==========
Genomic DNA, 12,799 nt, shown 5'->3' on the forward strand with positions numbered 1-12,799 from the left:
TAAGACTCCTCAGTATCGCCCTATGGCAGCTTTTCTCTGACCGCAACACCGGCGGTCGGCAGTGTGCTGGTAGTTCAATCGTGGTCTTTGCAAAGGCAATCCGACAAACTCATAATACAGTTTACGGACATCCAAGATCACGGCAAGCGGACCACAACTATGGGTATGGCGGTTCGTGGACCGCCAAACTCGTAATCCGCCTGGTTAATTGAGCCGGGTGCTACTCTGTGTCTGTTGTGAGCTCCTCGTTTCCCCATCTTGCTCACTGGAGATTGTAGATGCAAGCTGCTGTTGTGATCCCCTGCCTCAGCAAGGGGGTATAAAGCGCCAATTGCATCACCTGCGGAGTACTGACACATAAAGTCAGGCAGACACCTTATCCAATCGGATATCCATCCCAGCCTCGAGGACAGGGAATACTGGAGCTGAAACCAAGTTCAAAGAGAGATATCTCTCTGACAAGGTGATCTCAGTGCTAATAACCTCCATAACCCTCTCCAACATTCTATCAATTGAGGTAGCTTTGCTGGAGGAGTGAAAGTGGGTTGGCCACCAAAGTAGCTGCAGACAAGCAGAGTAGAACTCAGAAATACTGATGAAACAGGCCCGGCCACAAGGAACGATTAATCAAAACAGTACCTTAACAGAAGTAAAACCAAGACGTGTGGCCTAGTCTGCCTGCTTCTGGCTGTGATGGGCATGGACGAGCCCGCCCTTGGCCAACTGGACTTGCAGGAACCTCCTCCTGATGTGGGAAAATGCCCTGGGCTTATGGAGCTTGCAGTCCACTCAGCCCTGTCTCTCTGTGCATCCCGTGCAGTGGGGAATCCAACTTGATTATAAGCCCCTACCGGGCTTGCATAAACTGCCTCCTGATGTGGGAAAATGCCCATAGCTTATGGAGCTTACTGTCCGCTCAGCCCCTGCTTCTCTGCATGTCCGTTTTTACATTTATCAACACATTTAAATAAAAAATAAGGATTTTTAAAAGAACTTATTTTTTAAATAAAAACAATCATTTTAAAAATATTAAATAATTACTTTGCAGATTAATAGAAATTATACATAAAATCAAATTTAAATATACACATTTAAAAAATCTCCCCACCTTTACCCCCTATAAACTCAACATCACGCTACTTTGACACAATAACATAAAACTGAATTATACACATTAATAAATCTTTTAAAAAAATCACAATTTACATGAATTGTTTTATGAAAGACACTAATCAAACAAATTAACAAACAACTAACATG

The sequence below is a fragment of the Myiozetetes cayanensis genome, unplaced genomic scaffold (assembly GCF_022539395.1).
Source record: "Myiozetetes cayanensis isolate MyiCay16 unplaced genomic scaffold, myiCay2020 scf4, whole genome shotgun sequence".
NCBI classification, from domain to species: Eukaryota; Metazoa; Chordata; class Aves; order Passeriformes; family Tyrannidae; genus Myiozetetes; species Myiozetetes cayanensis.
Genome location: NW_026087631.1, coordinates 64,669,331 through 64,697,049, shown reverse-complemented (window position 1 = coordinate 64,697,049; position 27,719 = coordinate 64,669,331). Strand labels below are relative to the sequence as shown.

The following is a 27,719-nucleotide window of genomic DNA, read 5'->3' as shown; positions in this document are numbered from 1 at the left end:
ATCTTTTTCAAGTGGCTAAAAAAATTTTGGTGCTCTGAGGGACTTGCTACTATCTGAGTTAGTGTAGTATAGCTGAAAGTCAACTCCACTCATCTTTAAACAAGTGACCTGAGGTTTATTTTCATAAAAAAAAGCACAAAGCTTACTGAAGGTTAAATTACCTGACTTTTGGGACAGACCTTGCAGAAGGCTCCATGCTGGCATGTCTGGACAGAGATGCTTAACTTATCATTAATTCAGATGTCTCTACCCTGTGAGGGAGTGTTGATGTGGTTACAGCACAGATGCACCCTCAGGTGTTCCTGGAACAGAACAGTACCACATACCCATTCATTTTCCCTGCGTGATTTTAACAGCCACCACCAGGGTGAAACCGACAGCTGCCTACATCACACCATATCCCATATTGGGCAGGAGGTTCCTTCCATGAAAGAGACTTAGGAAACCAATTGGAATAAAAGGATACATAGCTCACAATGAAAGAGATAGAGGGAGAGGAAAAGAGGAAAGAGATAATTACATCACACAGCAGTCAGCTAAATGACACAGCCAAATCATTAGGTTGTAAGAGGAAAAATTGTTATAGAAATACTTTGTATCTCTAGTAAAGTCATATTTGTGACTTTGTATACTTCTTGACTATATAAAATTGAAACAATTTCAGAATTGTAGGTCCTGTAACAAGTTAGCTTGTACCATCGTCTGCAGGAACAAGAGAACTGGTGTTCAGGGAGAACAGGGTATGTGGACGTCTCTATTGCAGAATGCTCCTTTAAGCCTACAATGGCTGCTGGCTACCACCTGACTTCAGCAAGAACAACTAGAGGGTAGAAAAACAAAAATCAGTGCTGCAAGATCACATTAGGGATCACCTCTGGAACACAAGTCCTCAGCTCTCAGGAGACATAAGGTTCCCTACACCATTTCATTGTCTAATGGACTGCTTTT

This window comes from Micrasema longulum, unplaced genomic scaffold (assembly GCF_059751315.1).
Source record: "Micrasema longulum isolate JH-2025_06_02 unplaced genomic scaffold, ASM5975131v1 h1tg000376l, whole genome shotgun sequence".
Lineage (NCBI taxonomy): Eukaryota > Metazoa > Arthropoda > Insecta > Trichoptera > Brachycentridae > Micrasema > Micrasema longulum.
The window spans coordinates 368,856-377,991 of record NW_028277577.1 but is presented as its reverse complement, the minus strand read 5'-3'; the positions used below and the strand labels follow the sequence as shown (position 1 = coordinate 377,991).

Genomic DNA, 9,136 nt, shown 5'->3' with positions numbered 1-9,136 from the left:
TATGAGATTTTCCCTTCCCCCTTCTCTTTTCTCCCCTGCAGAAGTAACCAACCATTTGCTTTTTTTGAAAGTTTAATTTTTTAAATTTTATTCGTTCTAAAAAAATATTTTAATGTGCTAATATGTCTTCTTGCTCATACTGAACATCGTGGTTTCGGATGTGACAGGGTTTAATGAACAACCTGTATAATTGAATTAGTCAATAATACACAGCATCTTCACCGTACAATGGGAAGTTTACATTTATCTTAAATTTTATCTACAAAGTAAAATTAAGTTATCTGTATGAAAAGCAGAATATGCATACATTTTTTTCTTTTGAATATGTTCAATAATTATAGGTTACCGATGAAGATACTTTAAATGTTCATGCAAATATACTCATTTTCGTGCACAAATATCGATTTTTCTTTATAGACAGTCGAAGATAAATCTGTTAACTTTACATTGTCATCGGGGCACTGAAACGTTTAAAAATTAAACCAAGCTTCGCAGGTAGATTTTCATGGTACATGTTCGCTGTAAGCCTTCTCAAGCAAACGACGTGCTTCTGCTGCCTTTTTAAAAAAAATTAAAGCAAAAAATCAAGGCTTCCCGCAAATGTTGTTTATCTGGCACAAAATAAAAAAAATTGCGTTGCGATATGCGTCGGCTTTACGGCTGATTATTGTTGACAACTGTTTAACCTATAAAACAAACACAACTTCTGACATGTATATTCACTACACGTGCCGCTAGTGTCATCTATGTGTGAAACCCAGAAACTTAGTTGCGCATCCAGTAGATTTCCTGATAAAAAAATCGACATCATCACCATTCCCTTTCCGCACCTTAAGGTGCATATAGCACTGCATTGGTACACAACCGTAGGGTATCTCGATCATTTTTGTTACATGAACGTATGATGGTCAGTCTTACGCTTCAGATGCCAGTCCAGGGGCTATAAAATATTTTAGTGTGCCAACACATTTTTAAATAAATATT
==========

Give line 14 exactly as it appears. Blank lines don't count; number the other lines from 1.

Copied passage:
TATGAGATTTTCCCTTCCCCCTTCTCTTTTCTCCCCTGCAGAAGTAACCAACCATTTGCTTTTTTTGAAAGTTTAATTTTTTAAATTTTATTCGTTCTAAAAAAATATTTTAATGTGCTAATATGTCTTCTTGCTCATACTGAACATCGTGGTTTCGGATGTGACAGGGTTTAATGAACAACCTGTATAATTGAATTAGTCAATAATACACAGCATCTTCACCGTACAATGGGAAGTTTACATTTATCTTAAATTTTATCTACAAAGTAAAATTAAGTTATCTGTATGAAAAGCAGAATATGCATACATTTTTTTCTTTTGAATATGTTCAATAATTATAGGTTACCGATGAAGATACTTTAAATGTTCATGCAAATATACTCATTTTCGTGCACAAATATCGATTTTTCTTTATAGACAGTCGAAGATAAATCTGTTAACTTTACATTGTCATCGGGGCACTGAAACGTTTAAAAATTAAACCAAGCTTCGCAGGTAGATTTTCATGGTACATGTTCGCTGTAAGCCTTCTCAAGCAAACGACGTGCTTCTGCTGCCTTTTTAAAAAAAATTAAAGCAAAAAATCAAGGCTTCCCGCAAATGTTGTTTATCTGGCACAAAATAAAAAAAATTGCGTTGCGATATGCGTCGGCTTTACGGCTGATTATTGTTGACAACTGTTTAACCTATAAAACAAACACAACTTCTGACATGTATATTCACTACACGTGCCGCTAGTGTCATCTATGTGTGAAACCCAGAAACTTAGTTGCGCATCCAGTAGATTTCCTGATAAAAAAATCGACATCATCACCATTCCCTTTCCGCACCTTAAGGTGCATATAGCACTGCATTGGTACACAACCGTAGGGTATCTCGATCATTTTTGTTACATGAACGTATGATGGTCAGTCTTACGCTTCAGATGCCAGTCCAGGGGCTATAAAATATTTTAGTGTGCCAACACATTTTTAAATAAATATT